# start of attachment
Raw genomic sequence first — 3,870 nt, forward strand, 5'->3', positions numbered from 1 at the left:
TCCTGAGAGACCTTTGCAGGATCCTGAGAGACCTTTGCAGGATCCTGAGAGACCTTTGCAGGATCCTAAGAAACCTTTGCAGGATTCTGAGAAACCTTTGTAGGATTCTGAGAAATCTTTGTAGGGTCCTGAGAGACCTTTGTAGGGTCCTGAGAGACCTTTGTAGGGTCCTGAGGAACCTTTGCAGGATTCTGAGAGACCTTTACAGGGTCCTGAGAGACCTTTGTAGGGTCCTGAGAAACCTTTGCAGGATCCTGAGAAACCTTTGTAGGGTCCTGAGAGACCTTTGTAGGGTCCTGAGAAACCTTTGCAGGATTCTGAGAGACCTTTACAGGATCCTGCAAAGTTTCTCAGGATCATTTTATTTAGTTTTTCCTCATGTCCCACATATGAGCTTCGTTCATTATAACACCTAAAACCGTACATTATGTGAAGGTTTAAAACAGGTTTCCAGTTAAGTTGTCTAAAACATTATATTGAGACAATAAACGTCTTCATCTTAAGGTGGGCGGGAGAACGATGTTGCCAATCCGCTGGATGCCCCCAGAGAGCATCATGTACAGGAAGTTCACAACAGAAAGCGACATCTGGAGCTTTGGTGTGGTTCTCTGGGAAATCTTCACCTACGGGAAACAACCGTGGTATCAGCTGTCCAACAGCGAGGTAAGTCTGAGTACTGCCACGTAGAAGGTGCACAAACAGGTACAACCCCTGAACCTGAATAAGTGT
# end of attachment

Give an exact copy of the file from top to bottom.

Raw genomic sequence first — 3,870 nt, forward strand, 5'->3', positions numbered from 1 at the left:
TCCTGAGAGACCTTTGCAGGATCCTGAGAGACCTTTGCAGGATCCTGAGAGACCTTTGCAGGATCCTAAGAAACCTTTGCAGGATTCTGAGAAACCTTTGTAGGATTCTGAGAAATCTTTGTAGGGTCCTGAGAGACCTTTGTAGGGTCCTGAGAGACCTTTGTAGGGTCCTGAGGAACCTTTGCAGGATTCTGAGAGACCTTTACAGGGTCCTGAGAGACCTTTGTAGGGTCCTGAGAAACCTTTGCAGGATCCTGAGAAACCTTTGTAGGGTCCTGAGAGACCTTTGTAGGGTCCTGAGAAACCTTTGCAGGATTCTGAGAGACCTTTACAGGATCCTGCAAAGTTTCTCAGGATCATTTTATTTAGTTTTTCCTCATGTCCCACATATGAGCTTCGTTCATTATAACACCTAAAACCGTACATTATGTGAAGGTTTAAAACAGGTTTCCAGTTAAGTTGTCTAAAACATTATATTGAGACAATAAACGTCTTCATCTTAAGGTGGGCGGGAGAACGATGTTGCCAATCCGCTGGATGCCCCCAGAGAGCATCATGTACAGGAAGTTCACAACAGAAAGCGACATCTGGAGCTTTGGTGTGGTTCTCTGGGAAATCTTCACCTACGGGAAACAACCGTGGTATCAGCTGTCCAACAGCGAGGTAAGTCTGAGTACTGCCACGTAGAAGGTGCACAAACAGGTACAACCCCTGAACCTGAATAAGTGT